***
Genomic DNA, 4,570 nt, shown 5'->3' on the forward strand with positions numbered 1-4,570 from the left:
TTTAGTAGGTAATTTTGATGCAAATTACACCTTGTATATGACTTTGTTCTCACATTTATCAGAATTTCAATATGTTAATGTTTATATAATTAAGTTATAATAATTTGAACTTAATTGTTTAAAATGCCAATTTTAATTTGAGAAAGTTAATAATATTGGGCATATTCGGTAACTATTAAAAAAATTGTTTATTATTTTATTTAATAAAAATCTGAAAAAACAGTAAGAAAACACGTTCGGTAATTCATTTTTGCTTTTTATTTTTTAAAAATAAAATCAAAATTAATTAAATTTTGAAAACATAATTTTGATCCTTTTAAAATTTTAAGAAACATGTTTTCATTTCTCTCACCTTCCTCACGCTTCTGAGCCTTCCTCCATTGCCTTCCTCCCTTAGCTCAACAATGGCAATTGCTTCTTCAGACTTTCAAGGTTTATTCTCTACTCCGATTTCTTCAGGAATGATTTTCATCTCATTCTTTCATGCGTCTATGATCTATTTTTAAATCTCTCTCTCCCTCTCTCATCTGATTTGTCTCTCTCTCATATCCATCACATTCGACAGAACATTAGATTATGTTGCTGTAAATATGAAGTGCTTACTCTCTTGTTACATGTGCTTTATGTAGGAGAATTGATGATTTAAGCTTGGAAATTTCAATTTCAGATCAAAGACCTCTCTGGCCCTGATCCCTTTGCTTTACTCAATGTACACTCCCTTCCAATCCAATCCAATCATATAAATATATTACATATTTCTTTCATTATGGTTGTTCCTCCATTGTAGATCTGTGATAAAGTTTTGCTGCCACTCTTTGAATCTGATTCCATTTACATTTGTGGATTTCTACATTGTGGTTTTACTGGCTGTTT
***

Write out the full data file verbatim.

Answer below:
Genomic DNA, 4,570 nt, shown 5'->3' on the forward strand with positions numbered 1-4,570 from the left:
TTTAGTAGGTAATTTTGATGCAAATTACACCTTGTATATGACTTTGTTCTCACATTTATCAGAATTTCAATATGTTAATGTTTATATAATTAAGTTATAATAATTTGAACTTAATTGTTTAAAATGCCAATTTTAATTTGAGAAAGTTAATAATATTGGGCATATTCGGTAACTATTAAAAAAATTGTTTATTATTTTATTTAATAAAAATCTGAAAAAACAGTAAGAAAACACGTTCGGTAATTCATTTTTGCTTTTTATTTTTTAAAAATAAAATCAAAATTAATTAAATTTTGAAAACATAATTTTGATCCTTTTAAAATTTTAAGAAACATGTTTTCATTTCTCTCACCTTCCTCACGCTTCTGAGCCTTCCTCCATTGCCTTCCTCCCTTAGCTCAACAATGGCAATTGCTTCTTCAGACTTTCAAGGTTTATTCTCTACTCCGATTTCTTCAGGAATGATTTTCATCTCATTCTTTCATGCGTCTATGATCTATTTTTAAATCTCTCTCTCCCTCTCTCATCTGATTTGTCTCTCTCTCATATCCATCACATTCGACAGAACATTAGATTATGTTGCTGTAAATATGAAGTGCTTACTCTCTTGTTACATGTGCTTTATGTAGGAGAATTGATGATTTAAGCTTGGAAATTTCAATTTCAGATCAAAGACCTCTCTGGCCCTGATCCCTTTGCTTTACTCAATGTACACTCCCTTCCAATCCAATCCAATCATATAAATATATTACATATTTCTTTCATTATGGTTGTTCCTCCATTGTAGATCTGTGATAAAGTTTTGCTGCCACTCTTTGAATCTGATTCCATTTACATTTGTGGATTTCTACATTGTGGTTTTACTGGCTGTTT